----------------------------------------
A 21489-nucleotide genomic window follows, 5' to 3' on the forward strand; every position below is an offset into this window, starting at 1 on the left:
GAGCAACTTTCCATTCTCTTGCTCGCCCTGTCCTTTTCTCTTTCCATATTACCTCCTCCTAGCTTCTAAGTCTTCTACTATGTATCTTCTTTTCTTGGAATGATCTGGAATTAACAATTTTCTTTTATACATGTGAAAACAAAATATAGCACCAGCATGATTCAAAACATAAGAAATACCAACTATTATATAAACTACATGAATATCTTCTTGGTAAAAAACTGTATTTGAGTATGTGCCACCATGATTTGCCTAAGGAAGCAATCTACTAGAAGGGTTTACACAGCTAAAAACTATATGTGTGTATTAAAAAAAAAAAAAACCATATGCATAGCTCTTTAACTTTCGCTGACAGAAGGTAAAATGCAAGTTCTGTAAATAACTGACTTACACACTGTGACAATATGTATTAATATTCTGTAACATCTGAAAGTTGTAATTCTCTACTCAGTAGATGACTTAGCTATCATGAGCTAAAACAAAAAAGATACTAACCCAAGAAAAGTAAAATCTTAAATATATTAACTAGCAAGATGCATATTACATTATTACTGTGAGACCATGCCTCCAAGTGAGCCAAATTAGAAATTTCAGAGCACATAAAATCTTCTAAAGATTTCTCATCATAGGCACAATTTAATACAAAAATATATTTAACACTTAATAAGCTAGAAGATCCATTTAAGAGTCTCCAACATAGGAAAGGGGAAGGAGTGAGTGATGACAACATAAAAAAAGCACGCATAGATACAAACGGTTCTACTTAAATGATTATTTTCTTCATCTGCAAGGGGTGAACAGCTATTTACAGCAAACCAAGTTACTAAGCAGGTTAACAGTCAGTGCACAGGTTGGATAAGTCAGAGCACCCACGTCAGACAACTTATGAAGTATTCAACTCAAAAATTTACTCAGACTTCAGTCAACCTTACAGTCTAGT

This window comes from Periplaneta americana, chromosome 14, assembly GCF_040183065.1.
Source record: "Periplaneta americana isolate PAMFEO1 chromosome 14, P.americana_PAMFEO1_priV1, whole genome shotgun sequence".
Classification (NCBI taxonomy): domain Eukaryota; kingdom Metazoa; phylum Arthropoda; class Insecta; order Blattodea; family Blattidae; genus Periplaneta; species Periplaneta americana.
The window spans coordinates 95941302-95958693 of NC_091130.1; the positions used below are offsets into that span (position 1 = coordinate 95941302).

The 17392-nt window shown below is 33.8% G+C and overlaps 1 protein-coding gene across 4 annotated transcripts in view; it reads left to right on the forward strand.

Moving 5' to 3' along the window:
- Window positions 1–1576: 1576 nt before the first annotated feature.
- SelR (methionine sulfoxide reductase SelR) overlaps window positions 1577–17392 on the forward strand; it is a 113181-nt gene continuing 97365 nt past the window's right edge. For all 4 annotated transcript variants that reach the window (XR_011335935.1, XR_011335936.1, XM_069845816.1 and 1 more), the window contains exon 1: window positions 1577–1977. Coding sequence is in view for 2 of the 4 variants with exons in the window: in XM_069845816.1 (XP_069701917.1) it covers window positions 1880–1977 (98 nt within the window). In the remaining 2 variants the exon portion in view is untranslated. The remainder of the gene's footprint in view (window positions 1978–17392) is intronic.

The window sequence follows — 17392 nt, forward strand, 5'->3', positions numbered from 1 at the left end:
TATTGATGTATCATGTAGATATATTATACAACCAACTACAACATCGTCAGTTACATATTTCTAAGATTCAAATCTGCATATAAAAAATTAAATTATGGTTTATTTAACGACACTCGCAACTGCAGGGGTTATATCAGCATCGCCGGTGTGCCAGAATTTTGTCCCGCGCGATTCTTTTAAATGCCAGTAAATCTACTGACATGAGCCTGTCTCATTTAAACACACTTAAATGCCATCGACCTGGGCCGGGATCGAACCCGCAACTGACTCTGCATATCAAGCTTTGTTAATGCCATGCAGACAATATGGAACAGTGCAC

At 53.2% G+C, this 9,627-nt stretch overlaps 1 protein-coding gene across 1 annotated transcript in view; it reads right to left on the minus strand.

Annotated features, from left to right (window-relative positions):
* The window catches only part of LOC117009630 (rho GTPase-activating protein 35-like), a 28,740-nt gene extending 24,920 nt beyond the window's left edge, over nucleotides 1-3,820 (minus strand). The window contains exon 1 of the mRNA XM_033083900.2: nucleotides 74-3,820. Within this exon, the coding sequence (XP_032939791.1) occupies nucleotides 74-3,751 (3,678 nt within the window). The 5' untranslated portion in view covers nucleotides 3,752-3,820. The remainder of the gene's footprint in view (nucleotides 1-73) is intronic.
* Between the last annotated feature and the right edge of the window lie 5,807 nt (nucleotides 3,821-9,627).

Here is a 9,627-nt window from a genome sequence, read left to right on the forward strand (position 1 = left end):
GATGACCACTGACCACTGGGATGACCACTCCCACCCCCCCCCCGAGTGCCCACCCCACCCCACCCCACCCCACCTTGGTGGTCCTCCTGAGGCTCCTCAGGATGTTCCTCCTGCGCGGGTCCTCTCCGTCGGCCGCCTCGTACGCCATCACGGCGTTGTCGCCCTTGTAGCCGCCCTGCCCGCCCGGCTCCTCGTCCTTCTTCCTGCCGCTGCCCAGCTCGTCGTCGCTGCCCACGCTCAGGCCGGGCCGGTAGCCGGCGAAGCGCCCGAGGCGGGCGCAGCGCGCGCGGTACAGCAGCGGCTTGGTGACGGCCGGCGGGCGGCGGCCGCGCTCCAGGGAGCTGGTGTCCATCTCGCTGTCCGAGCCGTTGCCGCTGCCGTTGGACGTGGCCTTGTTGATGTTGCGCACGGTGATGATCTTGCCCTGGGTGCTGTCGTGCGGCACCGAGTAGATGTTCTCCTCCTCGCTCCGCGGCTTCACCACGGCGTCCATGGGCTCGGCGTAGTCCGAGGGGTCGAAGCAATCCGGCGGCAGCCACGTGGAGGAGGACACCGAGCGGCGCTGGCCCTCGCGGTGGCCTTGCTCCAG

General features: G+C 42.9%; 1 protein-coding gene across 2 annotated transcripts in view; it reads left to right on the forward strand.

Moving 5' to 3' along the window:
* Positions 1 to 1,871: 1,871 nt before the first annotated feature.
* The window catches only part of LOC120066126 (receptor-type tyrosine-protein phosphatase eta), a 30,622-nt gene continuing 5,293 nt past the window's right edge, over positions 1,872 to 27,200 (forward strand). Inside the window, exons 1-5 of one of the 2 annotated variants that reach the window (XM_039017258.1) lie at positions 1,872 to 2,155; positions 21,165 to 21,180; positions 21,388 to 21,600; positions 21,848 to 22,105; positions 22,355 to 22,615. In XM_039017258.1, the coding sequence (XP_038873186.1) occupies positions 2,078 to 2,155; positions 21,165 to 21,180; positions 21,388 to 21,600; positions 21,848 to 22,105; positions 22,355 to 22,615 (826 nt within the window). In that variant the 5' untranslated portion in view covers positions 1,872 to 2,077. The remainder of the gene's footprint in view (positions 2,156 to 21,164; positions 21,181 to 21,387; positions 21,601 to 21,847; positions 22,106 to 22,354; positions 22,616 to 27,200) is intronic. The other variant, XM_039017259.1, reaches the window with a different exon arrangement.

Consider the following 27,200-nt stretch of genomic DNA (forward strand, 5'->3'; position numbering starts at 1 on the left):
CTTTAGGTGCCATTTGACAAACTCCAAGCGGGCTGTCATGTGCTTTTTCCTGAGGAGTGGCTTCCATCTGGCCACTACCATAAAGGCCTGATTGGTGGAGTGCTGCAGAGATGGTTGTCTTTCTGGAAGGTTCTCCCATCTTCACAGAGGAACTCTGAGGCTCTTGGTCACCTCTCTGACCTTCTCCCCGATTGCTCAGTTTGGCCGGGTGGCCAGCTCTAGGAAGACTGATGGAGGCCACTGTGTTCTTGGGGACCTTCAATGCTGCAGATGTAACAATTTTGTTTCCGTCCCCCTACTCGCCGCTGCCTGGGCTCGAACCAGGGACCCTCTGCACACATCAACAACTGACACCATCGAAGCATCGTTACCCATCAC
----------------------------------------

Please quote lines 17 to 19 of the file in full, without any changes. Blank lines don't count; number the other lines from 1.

Here is a 9,627-nt window from a genome sequence, read left to right on the forward strand (position 1 = left end):
GATGACCACTGACCACTGGGATGACCACTCCCACCCCCCCCCCGAGTGCCCACCCCACCCCACCCCACCCCACCTTGGTGGTCCTCCTGAGGCTCCTCAGGATGTTCCTCCTGCGCGGGTCCTCTCCGTCGGCCGCCTCGTACGCCATCACGGCGTTGTCGCCCTTGTAGCCGCCCTGCCCGCCCGGCTCCTCGTCCTTCTTCCTGCCGCTGCCCAGCTCGTCGTCGCTGCCCACGCTCAGGCCGGGCCGGTAGCCGGCGAAGCGCCCGAGGCGGGCGCAGCGCGCGCGGTACAGCAGCGGCTTGGTGACGGCCGGCGGGCGGCGGCCGCGCTCCAGGGAGCTGGTGTCCATCTCGCTGTCCGAGCCGTTGCCGCTGCCGTTGGACGTGGCCTTGTTGATGTTGCGCACGGTGATGATCTTGCCCTGGGTGCTGTCGTGCGGCACCGAGTAGATGTTCTCCTCCTCGCTCCGCGGCTTCACCACGGCGTCCATGGGCTCGGCGTAGTCCGAGGGGTCGAAGCAATCCGGCGGCAGCCACGTGGAGGAGGACACCGAGCGGCGCTGGCCCTCGCGGTGGCCTTGCTCCAG

General features: G+C 42.9%; 1 protein-coding gene across 2 annotated transcripts in view; it reads left to right on the forward strand.